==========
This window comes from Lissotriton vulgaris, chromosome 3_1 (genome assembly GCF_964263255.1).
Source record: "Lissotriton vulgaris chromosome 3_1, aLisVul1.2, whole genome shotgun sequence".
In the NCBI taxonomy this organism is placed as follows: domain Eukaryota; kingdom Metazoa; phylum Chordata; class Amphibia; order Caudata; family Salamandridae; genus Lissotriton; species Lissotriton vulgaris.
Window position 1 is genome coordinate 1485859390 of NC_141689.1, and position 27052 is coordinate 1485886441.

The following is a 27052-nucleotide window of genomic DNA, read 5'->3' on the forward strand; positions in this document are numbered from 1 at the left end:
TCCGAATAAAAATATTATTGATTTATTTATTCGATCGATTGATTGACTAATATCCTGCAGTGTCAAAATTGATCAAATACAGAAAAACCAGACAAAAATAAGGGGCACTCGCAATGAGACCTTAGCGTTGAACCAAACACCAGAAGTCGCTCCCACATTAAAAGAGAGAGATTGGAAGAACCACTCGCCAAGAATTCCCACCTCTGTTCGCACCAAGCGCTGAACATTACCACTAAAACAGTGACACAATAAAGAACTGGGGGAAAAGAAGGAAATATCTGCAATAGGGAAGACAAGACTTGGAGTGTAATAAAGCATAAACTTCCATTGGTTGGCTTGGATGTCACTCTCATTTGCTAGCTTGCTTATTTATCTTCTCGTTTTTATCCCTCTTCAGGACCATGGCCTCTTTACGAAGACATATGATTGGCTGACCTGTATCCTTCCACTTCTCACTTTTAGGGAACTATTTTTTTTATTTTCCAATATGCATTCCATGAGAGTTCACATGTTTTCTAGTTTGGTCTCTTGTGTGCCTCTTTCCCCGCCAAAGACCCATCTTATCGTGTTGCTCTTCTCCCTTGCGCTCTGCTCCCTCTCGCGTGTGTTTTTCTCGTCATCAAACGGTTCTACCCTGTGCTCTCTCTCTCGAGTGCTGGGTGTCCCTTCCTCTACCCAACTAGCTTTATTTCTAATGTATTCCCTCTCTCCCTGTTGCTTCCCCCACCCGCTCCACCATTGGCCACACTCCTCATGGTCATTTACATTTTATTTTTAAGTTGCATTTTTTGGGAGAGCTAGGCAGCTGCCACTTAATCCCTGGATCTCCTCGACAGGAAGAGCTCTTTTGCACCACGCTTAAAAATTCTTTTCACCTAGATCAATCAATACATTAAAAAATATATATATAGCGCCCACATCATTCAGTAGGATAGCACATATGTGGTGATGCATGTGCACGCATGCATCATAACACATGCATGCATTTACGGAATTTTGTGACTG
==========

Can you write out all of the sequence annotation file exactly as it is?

This window comes from Lissotriton vulgaris, chromosome 3_1 (genome assembly GCF_964263255.1).
Source record: "Lissotriton vulgaris chromosome 3_1, aLisVul1.2, whole genome shotgun sequence".
In the NCBI taxonomy this organism is placed as follows: domain Eukaryota; kingdom Metazoa; phylum Chordata; class Amphibia; order Caudata; family Salamandridae; genus Lissotriton; species Lissotriton vulgaris.
Window position 1 is genome coordinate 1485859390 of NC_141689.1, and position 27052 is coordinate 1485886441.

The following is a 27052-nucleotide window of genomic DNA, read 5'->3' on the forward strand; positions in this document are numbered from 1 at the left end:
TCCGAATAAAAATATTATTGATTTATTTATTCGATCGATTGATTGACTAATATCCTGCAGTGTCAAAATTGATCAAATACAGAAAAACCAGACAAAAATAAGGGGCACTCGCAATGAGACCTTAGCGTTGAACCAAACACCAGAAGTCGCTCCCACATTAAAAGAGAGAGATTGGAAGAACCACTCGCCAAGAATTCCCACCTCTGTTCGCACCAAGCGCTGAACATTACCACTAAAACAGTGACACAATAAAGAACTGGGGGAAAAGAAGGAAATATCTGCAATAGGGAAGACAAGACTTGGAGTGTAATAAAGCATAAACTTCCATTGGTTGGCTTGGATGTCACTCTCATTTGCTAGCTTGCTTATTTATCTTCTCGTTTTTATCCCTCTTCAGGACCATGGCCTCTTTACGAAGACATATGATTGGCTGACCTGTATCCTTCCACTTCTCACTTTTAGGGAACTATTTTTTTTATTTTCCAATATGCATTCCATGAGAGTTCACATGTTTTCTAGTTTGGTCTCTTGTGTGCCTCTTTCCCCGCCAAAGACCCATCTTATCGTGTTGCTCTTCTCCCTTGCGCTCTGCTCCCTCTCGCGTGTGTTTTTCTCGTCATCAAACGGTTCTACCCTGTGCTCTCTCTCTCGAGTGCTGGGTGTCCCTTCCTCTACCCAACTAGCTTTATTTCTAATGTATTCCCTCTCTCCCTGTTGCTTCCCCCACCCGCTCCACCATTGGCCACACTCCTCATGGTCATTTACATTTTATTTTTAAGTTGCATTTTTTGGGAGAGCTAGGCAGCTGCCACTTAATCCCTGGATCTCCTCGACAGGAAGAGCTCTTTTGCACCACGCTTAAAAATTCTTTTCACCTAGATCAATCAATACATTAAAAAATATATATATAGCGCCCACATCATTCAGTAGGATAGCACATATGTGGTGATGCATGTGCACGCATGCATCATAACACATGCATGCATTTACGGAATTTTGTGACTG